An election like no other - and almost every other
It's almost time to return the hi-vis jacket and hard hat to the props department.
The 2015 general election campaign is virtually over (unless we have to do it all again in a few months). The polls suggest little has changed despite six weeks of frantic campaigning and constant media coverage.
The UK leaders' debates have given Plaid Cymru's Leanne Wood the sort of UK-wide profile her predecessors could only dream of. You could almost be forgiven for forgetting that neither she nor Nicola Sturgeon is actually a candidate in this election.
The Welsh leaders' debates featured another leader who isn't a candidate, Kirsty Williams. The line-up of the debates means few viewers in Wales will have seen many Lib Dem or Plaid candidates beyond those standing in their own constituencies. (Pub quiz question: can you name the deputy leader of the Welsh Liberal Democrats?)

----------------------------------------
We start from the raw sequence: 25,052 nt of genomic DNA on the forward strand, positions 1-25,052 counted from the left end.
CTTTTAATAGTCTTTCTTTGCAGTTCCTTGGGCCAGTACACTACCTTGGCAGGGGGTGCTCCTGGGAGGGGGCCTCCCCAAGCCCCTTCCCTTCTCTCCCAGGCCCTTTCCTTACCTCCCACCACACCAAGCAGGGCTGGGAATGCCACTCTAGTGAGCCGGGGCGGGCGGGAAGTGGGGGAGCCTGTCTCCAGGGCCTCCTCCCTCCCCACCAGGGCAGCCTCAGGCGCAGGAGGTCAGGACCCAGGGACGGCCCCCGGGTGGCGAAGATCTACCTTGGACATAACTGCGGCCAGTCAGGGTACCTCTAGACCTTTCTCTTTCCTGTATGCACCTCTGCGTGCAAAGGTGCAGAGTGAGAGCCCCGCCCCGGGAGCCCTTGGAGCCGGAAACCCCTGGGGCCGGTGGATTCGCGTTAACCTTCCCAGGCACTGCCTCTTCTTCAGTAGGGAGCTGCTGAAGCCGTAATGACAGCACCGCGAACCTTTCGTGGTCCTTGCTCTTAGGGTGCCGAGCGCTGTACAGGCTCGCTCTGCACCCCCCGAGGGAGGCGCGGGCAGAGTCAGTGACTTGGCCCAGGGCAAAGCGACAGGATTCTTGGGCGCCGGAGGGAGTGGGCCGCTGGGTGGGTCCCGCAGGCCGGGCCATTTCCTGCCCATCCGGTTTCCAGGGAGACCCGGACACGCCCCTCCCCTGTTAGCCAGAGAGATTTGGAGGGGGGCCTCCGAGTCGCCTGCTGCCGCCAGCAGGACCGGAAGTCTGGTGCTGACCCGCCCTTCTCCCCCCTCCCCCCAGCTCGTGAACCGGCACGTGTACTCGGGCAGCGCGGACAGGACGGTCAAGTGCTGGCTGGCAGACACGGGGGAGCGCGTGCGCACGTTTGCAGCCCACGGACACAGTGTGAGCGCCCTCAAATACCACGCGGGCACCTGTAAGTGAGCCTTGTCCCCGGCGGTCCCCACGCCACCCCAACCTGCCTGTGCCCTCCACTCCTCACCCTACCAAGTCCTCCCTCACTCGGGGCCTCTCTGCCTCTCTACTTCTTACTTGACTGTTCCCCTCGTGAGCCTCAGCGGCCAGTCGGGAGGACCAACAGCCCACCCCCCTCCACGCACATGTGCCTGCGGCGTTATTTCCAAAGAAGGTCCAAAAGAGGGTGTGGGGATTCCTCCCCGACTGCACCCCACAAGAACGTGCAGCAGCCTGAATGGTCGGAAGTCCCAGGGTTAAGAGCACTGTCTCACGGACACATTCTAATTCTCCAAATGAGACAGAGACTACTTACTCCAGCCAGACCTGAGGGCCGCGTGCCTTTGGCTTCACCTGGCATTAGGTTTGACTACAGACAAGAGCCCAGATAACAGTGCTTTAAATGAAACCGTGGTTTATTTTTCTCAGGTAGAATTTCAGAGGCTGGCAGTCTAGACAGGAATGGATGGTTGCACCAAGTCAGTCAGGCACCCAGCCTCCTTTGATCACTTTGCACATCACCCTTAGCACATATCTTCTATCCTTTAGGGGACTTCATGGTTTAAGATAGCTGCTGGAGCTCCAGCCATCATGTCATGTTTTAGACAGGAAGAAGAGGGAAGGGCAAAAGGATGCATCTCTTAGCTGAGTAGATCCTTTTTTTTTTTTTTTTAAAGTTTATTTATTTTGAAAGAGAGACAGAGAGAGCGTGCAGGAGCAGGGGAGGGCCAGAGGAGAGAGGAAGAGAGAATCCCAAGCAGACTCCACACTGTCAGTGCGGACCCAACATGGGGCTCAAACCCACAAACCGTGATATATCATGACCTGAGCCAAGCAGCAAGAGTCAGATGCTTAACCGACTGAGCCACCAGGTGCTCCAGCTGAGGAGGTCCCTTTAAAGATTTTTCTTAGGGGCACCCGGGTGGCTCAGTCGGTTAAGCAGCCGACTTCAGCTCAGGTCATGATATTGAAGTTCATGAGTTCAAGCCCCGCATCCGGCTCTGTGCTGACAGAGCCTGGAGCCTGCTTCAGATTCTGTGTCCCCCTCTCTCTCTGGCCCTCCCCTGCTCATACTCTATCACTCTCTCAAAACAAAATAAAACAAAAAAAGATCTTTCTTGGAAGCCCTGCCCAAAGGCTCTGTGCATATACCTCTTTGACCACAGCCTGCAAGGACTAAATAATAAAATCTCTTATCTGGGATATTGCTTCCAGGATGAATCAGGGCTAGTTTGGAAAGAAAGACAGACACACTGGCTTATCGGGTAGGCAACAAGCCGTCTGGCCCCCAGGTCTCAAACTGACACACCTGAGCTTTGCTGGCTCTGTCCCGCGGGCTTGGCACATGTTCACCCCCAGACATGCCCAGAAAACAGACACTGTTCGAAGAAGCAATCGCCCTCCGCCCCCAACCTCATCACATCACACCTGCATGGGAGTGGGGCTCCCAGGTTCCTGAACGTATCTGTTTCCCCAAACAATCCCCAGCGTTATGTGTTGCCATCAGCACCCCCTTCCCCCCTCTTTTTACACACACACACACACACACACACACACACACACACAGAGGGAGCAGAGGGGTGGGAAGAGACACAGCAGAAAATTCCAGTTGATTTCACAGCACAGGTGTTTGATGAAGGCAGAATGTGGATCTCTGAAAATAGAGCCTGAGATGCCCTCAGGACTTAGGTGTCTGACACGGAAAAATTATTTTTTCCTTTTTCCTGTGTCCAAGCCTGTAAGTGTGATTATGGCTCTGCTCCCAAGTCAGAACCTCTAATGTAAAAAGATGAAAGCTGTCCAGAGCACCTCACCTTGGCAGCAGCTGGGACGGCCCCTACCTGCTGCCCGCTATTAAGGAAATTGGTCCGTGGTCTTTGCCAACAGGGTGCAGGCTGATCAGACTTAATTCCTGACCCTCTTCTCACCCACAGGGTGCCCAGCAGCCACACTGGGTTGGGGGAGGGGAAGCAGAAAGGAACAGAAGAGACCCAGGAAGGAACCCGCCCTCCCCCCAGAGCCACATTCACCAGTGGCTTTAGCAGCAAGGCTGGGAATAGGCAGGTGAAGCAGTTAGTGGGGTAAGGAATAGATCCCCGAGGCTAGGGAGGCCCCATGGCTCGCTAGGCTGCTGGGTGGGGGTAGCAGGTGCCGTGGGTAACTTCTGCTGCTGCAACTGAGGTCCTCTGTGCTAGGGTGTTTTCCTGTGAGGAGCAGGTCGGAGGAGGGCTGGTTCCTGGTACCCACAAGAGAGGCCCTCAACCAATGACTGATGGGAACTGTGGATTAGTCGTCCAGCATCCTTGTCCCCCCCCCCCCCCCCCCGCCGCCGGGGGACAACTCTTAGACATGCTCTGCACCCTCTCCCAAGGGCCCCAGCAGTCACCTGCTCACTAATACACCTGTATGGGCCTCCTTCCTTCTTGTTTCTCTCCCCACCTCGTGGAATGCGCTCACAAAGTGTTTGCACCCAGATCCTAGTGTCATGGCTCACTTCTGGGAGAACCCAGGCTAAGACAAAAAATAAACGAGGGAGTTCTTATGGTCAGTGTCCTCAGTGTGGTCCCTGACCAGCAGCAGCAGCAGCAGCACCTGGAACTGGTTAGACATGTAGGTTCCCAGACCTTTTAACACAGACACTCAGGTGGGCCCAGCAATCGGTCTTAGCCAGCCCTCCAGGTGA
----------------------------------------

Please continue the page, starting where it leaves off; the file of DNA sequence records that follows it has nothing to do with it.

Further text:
Five years ago, eyebrows were raised as the Conservatives erected campaign posters in Wales on issues that are the responsibility of the Welsh government.
In 2015, all political parties have decided to reflect the views of voters and talk (and make pledges) about devolved issues they cannot deliver unless they are in power in Cardiff Bay.
Assembly elections are often dominated by noises off from Westminster, European elections are rarely decided by what MEPs actually do and council elections can be a referendum on the UK government of the day. Perhaps Westminster elections have now become like other elections in which the campaigns feature fierce debates on issues that are not directly decided by the poll.
I've spent the last six weeks living out of a suitcase travelling around Wales and acquiring the sort of hotel toiletries collection Alan Partridge would envy in his Travel Tavern days.
I'm now heading back to Westminster for the election and its aftermath. I may be some time.